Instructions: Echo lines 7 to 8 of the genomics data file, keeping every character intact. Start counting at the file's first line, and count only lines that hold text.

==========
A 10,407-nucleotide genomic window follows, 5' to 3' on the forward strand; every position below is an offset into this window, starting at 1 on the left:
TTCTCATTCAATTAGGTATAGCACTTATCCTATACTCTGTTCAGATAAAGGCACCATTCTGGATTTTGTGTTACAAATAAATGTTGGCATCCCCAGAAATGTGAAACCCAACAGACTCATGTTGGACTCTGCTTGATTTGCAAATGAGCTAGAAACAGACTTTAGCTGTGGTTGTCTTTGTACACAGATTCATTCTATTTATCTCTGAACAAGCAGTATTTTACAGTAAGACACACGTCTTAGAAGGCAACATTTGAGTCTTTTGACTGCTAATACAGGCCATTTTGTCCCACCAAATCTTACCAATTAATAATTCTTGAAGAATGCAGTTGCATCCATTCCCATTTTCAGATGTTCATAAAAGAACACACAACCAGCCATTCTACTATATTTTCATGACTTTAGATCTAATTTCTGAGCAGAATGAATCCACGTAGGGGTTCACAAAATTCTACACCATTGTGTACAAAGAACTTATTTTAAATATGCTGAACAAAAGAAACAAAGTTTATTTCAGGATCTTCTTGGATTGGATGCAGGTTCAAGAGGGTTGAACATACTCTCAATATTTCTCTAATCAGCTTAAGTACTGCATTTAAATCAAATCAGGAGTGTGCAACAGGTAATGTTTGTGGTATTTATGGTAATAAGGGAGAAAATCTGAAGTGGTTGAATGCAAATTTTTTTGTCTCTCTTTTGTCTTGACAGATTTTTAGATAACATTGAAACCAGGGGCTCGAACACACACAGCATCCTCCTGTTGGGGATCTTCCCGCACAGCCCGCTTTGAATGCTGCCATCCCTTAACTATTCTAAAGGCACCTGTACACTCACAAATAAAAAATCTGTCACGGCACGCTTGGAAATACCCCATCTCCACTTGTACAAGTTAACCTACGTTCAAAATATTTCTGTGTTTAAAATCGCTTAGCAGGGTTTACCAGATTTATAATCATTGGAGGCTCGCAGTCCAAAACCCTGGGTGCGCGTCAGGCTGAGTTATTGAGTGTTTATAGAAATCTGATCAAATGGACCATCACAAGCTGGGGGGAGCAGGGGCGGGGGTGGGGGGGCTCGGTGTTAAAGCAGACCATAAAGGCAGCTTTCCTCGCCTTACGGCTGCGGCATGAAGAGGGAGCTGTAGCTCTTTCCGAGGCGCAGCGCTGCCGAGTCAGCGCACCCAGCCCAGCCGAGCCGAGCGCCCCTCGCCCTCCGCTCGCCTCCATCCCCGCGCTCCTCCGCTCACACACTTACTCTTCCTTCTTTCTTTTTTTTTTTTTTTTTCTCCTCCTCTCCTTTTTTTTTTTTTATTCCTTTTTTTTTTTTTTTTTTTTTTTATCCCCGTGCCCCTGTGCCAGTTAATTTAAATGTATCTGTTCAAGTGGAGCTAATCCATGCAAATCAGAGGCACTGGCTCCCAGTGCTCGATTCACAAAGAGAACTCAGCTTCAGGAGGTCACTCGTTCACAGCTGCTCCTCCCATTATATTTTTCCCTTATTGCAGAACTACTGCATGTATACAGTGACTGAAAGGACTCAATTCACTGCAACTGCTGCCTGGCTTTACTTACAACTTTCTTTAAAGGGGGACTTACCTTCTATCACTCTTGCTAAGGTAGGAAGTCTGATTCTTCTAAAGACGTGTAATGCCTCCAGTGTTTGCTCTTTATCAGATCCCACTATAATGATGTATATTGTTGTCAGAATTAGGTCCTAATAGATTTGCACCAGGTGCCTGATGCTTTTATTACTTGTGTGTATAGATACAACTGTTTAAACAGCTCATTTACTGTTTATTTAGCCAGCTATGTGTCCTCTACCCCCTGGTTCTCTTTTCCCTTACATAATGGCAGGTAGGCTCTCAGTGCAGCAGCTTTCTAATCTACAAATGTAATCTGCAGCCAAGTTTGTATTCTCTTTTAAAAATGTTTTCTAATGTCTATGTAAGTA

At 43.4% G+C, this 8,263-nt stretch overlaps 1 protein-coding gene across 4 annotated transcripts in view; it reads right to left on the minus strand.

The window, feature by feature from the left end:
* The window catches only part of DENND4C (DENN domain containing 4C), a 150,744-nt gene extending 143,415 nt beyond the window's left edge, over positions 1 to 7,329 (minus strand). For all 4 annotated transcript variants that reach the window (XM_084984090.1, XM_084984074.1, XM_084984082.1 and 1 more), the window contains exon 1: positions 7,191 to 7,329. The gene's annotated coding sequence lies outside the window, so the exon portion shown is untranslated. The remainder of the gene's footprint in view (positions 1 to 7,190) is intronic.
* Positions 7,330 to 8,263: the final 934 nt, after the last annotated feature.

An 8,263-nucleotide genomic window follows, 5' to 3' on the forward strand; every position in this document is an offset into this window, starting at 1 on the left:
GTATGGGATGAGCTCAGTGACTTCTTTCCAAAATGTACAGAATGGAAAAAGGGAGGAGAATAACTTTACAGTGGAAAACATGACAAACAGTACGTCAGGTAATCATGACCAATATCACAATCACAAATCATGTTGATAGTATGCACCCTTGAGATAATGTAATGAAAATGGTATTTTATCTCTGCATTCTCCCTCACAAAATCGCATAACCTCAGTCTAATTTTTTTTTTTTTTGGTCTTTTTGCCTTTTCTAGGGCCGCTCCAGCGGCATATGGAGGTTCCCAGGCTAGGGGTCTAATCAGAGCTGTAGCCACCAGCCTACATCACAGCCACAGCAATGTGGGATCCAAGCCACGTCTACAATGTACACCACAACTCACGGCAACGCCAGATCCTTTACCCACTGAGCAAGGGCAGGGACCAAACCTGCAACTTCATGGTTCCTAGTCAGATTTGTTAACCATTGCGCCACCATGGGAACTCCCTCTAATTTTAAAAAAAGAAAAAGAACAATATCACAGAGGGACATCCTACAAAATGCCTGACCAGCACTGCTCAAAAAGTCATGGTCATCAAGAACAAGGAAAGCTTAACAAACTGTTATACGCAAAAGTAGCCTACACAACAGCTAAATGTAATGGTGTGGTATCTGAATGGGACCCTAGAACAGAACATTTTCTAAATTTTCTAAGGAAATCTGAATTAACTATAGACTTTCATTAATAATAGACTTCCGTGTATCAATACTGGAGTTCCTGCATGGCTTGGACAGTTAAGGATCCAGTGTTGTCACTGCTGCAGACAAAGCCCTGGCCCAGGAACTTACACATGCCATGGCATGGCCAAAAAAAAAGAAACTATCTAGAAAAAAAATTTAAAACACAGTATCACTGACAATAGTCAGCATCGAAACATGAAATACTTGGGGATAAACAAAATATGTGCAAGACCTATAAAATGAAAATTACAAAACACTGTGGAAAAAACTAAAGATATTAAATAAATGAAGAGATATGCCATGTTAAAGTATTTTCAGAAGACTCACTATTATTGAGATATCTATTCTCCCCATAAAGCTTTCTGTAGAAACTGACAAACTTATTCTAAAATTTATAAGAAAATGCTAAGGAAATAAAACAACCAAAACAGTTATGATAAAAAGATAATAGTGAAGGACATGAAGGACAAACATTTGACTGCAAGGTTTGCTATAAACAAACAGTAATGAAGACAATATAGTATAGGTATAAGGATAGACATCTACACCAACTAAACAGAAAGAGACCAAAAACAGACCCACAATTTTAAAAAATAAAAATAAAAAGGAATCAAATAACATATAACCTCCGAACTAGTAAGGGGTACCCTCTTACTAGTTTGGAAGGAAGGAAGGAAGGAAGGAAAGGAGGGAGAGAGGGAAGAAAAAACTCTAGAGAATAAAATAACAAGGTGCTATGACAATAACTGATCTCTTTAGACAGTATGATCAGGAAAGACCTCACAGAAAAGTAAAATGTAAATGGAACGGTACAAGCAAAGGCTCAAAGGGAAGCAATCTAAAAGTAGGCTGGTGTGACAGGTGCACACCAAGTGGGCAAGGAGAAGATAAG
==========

An 8,263-nucleotide genomic window follows, 5' to 3' on the forward strand; every position in this document is an offset into this window, starting at 1 on the left:
GTATGGGATGAGCTCAGTGACTTCTTTCCAAAATGTACAGAATGGAAAAAGGGAGGAGAATAACTTTACAGTGGAAAACATGACAAACAGTACGTCAGGTAATCATGACCAATATCACAATCACAAATCATGTTGATAGTATGCACCCTTGAGATAATGTAATGAAAATGGTATTTTATCTCTGCATTCTCCCTCACAAAATCGCATAACCTCAGTCTAATTTTTTTTTTTTTTGGTCTTTTTGCCTTTTCTAGGGCCGCTCCAGCGGCATATGGAGGTTCCCAGGCTAGGGGTCTAATCAGAGCTGTAGCCACCAGCCTACATCACAGCCACAGCAATGTGGGATCCAAGCCACGTCTACAATGTACACCACAACTCACGGCAACGCCAGATCCTTTACCCACTGAGCAAGGGCAGGGACCAAACCTGCAACTTCATGGTTCCTAGTCAGATTTGTTAACCATTGCGCCACCATGGGAACTCCCTCTAATTTTAAAAAAAGAAAAAGAACAATATCACAGAGGGACATCCTACAAAATGCCTGACCAGCACTGCTCAAAAAGTCATGGTCATCAAGAACAAGGAAAGCTTAACAAACTGTTATACGCAAAAGTAGCCTACACAACAGCTAAATGTAATGGTGTGGTATCTGAATGGGACCCTAGAACAGAACATTTTCTAAATTTTCTAAGGAAATCTGAATTAACTATAGACTTTCATTAATAATAGACTTCCGTGTATCAATACTGGAGTTCCTGCATGGCTTGGACAGTTAAGGATCCAGTGTTGTCACTGCTGCAGACAAAGCCCTGGCCCAGGAACTTACACATGCCATGGCATGGCCAAAAAAAAAGAAACTATCTAGAAAAAAAATTTAAAACACAGTATCACTGACAATAGTCAGCATCGAAACATGAAATACTTGGGGATAAACAAAATATGTGCAAGACCTATAAAATGAAAATTACAAAACACTGTGGAAAAAACTAAAGATATTAAATAAATGAAGAGATATGCCATGTTAAAGTATTTTCAGAAGACTCACTATTATTGAGATATCTATTCTCCCCATAAAGCTTTCTGTAGAAACTGACAAACTTATTCTAAAATTTATAAGAAAATGCTAAGGAAATAAAACAACCAAAACAGTTATGATAAAAAGATAATAGTGAAGGACATGAAGGACAAACATTTGACTGCAAGGTTTGCTATAAACAAACAGTAATGAAGACAATATAGTATAGGTATAAGGATAGACATCTACACCAACTAAACAGAAAGAGACCAAAAACAGACCCACAATTTTAAAAAATAAAAATAAAAAGGAATCAAATAACATATAACCTCCGAACTAGTAAGGGGTACCCTCTTACTAGTTTGGAAGGAAGGAAGGAAGGAAGGAAAGGAGGGAGAGAGGGAAGAAAAAACTCTAGAGAATAAAATAACAAGGTGCTATGACAATAACTGATCTCTTTAGACAGTATGATCAGGAAAGACCTCACAGAAAAGTAAAATGTAAATGGAACGGTACAAGCAAAGGCTCAAAGGGAAGCAATCTAAAAGTAGGCTGGTGTGACAGGTGCACACCAAGTGGGCAAGGAGAAGATAAG